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Selection: with tag forest-fires [at least 200 articles] 


Rethinking wildfires and forest watersheds

Science, Vol. 359, No. 6379. (01 March 2018), pp. 1001.2-1002,


[Excerpt] [...] The secondary threats of wildfires to water supply are particularly concerning, as almost two-thirds of municipalities in North America receive their drinking water from forested areas [...]. Key threats include increased potential for erosion, landslides, debris flows, floods, and introduction of contaminants to streams, with potentially catastrophic implications for community infrastructure, drinking water treatment, public health, and aquatic ecosystem health [...]. [\n] Given the rising threats and costs associated with the current wildfire trend, we must change the way we manage ...


Secondo rapporto sullo stato del capitale naturale in Italia



[:Executive summary (in Italian)] Il 2017 ha segnato un importante punto di svolta dell’articolato e lungo percorso di sostenibilità del nostro Paese. Nel quadro di riferimento dettato dall’Agenda 2030 dell’ONU sullo Sviluppo Sostenibile e dalla Strategia nazionale di Sviluppo Sostenibile (SNSvS), l’elaborazione del Primo Rapporto sullo Stato del Capitale Naturale in Italia ha consentito di mettere in luce, per la prima volta, al complesso sistema istituzionale il fondamentale ruolo ricoperto dal Capitale Naturale italiano rispetto al sistema socio-economico collettivo del Paese. [\n] “Dov’è ...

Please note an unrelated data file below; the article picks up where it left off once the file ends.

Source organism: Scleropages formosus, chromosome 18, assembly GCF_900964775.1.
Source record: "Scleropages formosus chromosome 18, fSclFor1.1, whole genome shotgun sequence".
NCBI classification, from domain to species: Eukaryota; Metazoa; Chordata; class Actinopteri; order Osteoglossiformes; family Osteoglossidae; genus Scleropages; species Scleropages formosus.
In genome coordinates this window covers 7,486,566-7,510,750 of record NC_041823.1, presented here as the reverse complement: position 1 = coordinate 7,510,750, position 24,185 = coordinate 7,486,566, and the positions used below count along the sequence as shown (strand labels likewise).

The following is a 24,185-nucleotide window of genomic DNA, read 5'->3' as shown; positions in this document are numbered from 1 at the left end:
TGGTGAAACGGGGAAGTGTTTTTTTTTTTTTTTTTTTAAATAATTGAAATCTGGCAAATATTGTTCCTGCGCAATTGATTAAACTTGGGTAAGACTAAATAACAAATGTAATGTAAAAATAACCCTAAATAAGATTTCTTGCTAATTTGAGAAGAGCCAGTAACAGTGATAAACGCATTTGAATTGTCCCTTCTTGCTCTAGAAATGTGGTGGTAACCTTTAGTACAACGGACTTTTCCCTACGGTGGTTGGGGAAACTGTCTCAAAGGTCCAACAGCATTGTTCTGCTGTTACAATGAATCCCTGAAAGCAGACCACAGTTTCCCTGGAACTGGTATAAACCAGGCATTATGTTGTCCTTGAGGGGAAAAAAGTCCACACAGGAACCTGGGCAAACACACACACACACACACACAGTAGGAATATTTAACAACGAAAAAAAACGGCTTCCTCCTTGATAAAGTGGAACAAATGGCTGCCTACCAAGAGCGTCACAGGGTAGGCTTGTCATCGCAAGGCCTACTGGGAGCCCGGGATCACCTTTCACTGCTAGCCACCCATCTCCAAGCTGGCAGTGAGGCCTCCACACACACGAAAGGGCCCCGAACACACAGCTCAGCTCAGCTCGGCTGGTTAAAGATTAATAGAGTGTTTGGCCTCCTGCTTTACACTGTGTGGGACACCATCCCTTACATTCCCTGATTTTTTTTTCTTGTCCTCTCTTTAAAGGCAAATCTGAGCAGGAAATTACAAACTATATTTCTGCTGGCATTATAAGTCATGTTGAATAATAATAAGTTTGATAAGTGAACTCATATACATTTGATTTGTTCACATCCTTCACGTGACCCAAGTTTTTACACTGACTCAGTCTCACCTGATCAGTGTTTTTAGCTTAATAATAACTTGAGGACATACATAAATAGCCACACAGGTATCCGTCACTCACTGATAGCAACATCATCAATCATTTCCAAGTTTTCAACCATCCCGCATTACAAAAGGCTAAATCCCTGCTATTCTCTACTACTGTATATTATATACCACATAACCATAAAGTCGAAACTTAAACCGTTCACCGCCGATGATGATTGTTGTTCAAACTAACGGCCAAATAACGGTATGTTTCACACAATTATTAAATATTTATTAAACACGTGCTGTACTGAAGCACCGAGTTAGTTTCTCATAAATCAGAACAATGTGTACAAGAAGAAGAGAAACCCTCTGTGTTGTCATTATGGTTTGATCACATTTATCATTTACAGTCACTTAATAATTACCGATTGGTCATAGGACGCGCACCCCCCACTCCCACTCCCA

1. Alberini, A., Rosato, P., Longo, A., Zanatta, V., 2004. Information and Willingness to Pay in a Contingent Valuation Study: the Value of S. Erasmo in the Lagoon of Venice. Nota di lavoro FEEM N° 19/2004.
  2. Alberini, A., Zanatta, V., 2005. Combining Actual and Contingent Behaviour to Estimate the Value of Sports Fishing in the Lagoon of Venice. Nota di lavoro FEEM N° 44/2005.
  3. Alberini, A., Zanatta, V., Rosato, P., 2007. Combining

Adapt to more wildfire in western North American forests as climate changes

Proceedings of the National Academy of Sciences, Vol. 114, No. 18. (02 May 2017), pp. 4582-4590,


Wildfires across western North America have increased in number and size over the past three decades, and this trend will continue in response to further warming. As a consequence, the wildland–urban interface is projected to experience substantially higher risk of climate-driven fires in the coming decades. Although many plants, animals, and ecosystem services benefit from fire, it is unknown how ecosystems will respond to increased burning and warming. Policy and management have focused primarily on specified resilience approaches aimed at resistance ...


Fire-induced deforestation in drought-prone Mediterranean forests: drivers and unknowns from leaves to communities

Ecological Monographs (22 January 2018),


Over the past 15 years, 3 million hectares of forests have been converted into shrublands or grasslands in the Mediterranean countries of the European Union. Fire and drought are the main drivers underlying this deforestation. Here we present a conceptual framework for the process of fire-induced deforestation based on the interactive effects of fire and drought across three hierarchical scales: resistance in individuals, resilience in populations, and transitions to a new state. At the individual plant level, we review the traits ...



In Present and future probability of meteorological and hydrological hazards in Europe (2016), pp. 112-118